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Electric Circuits – Definition and Explanation

Aug 18, 2022
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Key Concepts

  1. Light Bulb connected to a cell
  2. Electric circuits
  3. Fused Bulb
  4. Circuit of a torch

Electric Circuits

introductionIntroduction

A torch is one of the simplest electrical devices which can be studied to understand the working of a simple electric setup. In this section, we will look at the same concept in detail and come across new terms in this chapter, such as electric circuits, circuit components and fused bulbs. 

biosphereExplanation

Light bulb connected to a cell: 

A light bulb can be connected to a cell by following the steps given below. 

  • Take four pieces of wires of differently colored covers and of roughly equal lengths. 
  • Remove a small piece of plastic cover from both the ends of each piece of wire. This exposes the thin metal wire inside it. 
  • Fix the exposed part of two wires to the two terminals of the cell and the exposed part of the rest of the two wires to the terminals of the bulb. 
  • The wires can be stuck to the cell and the bulb using rubber bands or adhesive tapes. 
Cell and the bulb

  • Now, connect the wires fixed to the cell to the wires fixed to the bulb in all possible ways. 

The ways in which the bulb and the cell can be connected are shown below. 

Possible ways in which a cell can be connected to a bulb

parallel

The bulb glows in the setups shown in (a) and (f) but not in any other setup shown. This is because,  

  • In (a) and (f), there is a continuous path for the electricity to pass from the cell to the bulb. 
  • In (a) and (f), both the terminals of the cell are connected to both the terminals of the bulb. 

However, in the rest of the setups, the following are seen. 

  • In (b) and (c), the path offered to the electricity to pass from the cell to the bulb is broken, as the wires from the cell and the bulb are not connected on one side. 
  • In (d) and (e), the positive and the negative terminals of the cell are not connected to the terminals of the bulb, respectively. 

Electric circuits: 

The arrangement shown in (a) and (f) is called an electric circuit. An electric circuit provides a complete path for the electricity to pass. Also, both the terminals of the cell should be connected to the bulb.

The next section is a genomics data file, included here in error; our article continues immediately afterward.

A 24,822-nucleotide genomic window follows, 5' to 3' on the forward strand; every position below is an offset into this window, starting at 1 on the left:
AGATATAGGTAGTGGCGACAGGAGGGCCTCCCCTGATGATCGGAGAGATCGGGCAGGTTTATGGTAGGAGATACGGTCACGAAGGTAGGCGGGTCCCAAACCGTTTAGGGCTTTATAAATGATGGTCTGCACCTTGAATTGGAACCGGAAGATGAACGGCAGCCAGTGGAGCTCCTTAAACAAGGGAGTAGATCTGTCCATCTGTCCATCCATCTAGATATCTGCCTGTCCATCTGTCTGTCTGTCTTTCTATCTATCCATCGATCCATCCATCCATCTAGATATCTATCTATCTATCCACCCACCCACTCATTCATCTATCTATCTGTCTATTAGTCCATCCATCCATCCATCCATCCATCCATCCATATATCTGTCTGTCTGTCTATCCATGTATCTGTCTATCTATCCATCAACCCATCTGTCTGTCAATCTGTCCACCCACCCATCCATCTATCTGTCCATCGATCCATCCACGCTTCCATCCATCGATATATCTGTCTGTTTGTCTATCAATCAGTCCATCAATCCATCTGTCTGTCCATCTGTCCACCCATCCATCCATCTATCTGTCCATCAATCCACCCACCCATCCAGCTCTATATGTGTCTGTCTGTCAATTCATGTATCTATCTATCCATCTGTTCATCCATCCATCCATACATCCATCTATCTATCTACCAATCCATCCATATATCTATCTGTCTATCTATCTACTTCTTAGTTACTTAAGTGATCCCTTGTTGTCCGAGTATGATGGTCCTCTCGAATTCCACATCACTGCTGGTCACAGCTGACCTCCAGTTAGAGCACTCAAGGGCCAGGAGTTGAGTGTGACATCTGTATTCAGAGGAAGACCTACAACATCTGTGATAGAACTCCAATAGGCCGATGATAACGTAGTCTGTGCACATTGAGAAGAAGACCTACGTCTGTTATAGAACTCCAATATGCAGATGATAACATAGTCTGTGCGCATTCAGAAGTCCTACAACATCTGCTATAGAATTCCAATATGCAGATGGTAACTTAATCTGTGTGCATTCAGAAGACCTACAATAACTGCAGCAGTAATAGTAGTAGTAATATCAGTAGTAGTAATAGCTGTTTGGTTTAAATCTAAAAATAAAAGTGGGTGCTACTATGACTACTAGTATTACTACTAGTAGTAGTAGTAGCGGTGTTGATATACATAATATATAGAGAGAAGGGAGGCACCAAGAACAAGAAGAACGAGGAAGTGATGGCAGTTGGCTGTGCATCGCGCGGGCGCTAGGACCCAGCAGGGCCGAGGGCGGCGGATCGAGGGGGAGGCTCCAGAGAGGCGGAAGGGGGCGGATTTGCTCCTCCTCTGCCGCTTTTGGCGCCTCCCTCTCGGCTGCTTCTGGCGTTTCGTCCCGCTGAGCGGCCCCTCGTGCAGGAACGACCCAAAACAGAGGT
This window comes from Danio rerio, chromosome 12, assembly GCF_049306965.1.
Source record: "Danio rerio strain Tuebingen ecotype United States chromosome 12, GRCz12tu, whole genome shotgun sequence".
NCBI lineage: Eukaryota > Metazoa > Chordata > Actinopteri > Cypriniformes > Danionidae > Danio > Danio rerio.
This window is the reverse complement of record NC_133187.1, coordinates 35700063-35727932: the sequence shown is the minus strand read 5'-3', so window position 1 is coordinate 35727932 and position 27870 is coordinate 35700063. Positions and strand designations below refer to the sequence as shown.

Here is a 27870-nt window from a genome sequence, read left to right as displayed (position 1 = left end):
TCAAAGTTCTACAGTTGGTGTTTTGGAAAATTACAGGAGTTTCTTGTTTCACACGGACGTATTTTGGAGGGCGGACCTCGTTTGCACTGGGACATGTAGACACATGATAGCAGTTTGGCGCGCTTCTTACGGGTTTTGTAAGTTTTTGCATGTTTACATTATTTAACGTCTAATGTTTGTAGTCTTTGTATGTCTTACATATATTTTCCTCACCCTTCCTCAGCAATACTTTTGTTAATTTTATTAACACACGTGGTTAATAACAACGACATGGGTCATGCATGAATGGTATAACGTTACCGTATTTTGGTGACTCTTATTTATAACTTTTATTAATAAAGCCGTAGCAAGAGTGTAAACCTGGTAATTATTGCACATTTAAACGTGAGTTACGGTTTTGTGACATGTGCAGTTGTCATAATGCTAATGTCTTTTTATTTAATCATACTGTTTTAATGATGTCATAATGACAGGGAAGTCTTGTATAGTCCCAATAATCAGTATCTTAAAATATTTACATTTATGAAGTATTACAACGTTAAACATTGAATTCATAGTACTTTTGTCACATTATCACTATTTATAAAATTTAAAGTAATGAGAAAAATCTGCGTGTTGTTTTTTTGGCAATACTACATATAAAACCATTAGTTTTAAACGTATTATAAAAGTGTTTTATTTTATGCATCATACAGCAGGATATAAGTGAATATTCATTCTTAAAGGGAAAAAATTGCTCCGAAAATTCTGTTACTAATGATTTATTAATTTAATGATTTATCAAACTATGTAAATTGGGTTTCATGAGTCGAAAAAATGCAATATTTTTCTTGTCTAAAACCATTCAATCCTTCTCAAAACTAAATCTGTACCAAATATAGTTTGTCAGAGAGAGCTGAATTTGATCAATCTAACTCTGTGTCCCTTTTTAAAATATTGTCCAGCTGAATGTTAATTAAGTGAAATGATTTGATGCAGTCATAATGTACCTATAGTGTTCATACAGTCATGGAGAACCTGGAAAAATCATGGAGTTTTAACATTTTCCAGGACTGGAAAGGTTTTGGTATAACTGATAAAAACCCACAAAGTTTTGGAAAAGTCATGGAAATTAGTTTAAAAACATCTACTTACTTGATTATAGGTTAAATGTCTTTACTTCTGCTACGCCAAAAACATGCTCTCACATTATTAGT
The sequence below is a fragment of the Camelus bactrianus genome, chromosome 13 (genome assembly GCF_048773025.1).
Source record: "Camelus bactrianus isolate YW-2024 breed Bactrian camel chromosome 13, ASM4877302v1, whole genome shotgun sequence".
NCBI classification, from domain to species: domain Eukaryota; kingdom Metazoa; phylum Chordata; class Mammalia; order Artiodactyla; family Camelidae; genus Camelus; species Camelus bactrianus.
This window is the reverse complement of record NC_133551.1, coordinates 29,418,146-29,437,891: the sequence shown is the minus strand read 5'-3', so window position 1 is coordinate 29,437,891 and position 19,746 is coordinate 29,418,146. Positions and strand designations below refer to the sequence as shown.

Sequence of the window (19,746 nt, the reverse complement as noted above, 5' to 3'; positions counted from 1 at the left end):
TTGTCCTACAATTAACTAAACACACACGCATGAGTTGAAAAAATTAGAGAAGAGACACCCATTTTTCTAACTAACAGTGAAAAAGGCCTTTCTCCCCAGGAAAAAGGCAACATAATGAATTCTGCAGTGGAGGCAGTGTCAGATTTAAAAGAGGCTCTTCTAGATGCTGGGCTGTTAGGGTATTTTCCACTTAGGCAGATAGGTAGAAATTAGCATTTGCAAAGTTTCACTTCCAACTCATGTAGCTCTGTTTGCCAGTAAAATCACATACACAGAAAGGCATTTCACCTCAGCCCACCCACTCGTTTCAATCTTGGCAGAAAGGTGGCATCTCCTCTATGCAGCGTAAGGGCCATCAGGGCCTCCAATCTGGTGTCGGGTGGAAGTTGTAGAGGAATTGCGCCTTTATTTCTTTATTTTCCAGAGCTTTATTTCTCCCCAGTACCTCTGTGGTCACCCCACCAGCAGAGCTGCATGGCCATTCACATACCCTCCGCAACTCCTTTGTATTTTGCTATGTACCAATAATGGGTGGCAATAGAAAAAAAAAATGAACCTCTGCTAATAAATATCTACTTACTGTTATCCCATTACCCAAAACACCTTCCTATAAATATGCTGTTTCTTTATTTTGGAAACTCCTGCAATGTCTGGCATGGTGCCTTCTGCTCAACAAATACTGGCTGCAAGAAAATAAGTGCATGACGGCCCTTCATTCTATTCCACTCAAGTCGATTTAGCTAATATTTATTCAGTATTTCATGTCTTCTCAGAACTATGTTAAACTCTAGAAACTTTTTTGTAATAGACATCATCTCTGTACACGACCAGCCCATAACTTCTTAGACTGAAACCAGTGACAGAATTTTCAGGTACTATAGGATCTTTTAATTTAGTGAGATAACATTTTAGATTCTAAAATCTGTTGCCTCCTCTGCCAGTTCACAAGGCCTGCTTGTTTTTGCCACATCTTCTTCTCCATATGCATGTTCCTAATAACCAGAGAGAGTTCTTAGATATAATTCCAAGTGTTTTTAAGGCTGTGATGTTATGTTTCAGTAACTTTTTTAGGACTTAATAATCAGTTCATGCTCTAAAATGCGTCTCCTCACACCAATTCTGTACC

The arrangements shown in the rest of the setups do not show a complete path for the electricity to pass.  Moreover, both the terminals of the cell are not connected to the terminals of the bulb in the latter two cases. Thus, these arrangements do not form electric circuits, as continuity is missing. In all these cases, the electric circuit is said to be broken

The various parts of an electric circuit are called the components of the electric circuit. Here, the cell, the wires and the bulb are the components of the electric circuit shown. 

parallel

An electric bulb glows only when an electric current flows through it. The direction of the electric current in an electric circuit is taken to be from the positive terminal to the negative terminal of the cell. The electric current is supplied by the cell and is taken to the bulb by the connecting wires, which makes the bulb glow. 

Direction of electric current

Fused electric bulb: 

Sometimes the bulb does not glow even though the electric circuit is complete. This might be because the bulb is fused. This means the filament inside the bulb is not intact but broken. This, in turn, breaks the electric circuit of which the bulb is a component. Hence, no current flows through the bulb. 

Fused electric bulb

Electric circuit of a torch: 

To make a torch, we need a piece of wire, a small bulb and a cell. 

Take out small pieces of the plastic covering from both ends of the wire. 

Stick its one end to the negative terminal of the cell and wrap the other terminal around the base of the bulb. 

Now, bring the tip of the base of the bulb in contact with the positive terminal of the cell. 

Electric circuit of a torch

The bulb would glow as the electric circuit is closed. There is a continuous path for the electric current to flow. A similar setup lies inside a torch. 

Now, if the bulb is moved away from the cell so that it gets disconnected from the cell, it stops glowing. 

This is because the circuit now breaks. There is no continuous path for the electric current to flow. 

The bulb would glow even for the setup shown below, as this is also a closed circuit. 

Electric circuit of a torch

Question and answer: 

In which of the following circuits does the bulb not glow? Give reasons for your answer. 

Question 1

Answer: 

In all cases, the light bulb will glow. This is because all the circuits are closed, allowing the flow of electric current.

Summary:

  1. In a torch a battery of two or more cells is connected to the bulb using wires to lend
    electricity to the bulb.
  2. An electric circuit provides a complete path for the electricity to pass.
  3. An electric circuit is said to be complete if it lends a continuous path for the electric
    current to flow. Such a circuit is called a closed circuit.
  4. On the other hand, if there is a discontinuity in the path in an electric circuit, it is said to
    be broken.
  5. The direction of the electric current in an electric circuit is taken to be from the positive
    terminal to the negative terminal of the cell.
  6. In a torch, the electric current runs through the bulb, making it glow.
  7. A bulb whose filament is broken is said to be fused. Such bulbs do not glow.
  8. The broken filament of a fused bulb breaks the electric circuit which does not let the
    electric current flow through the bulb.

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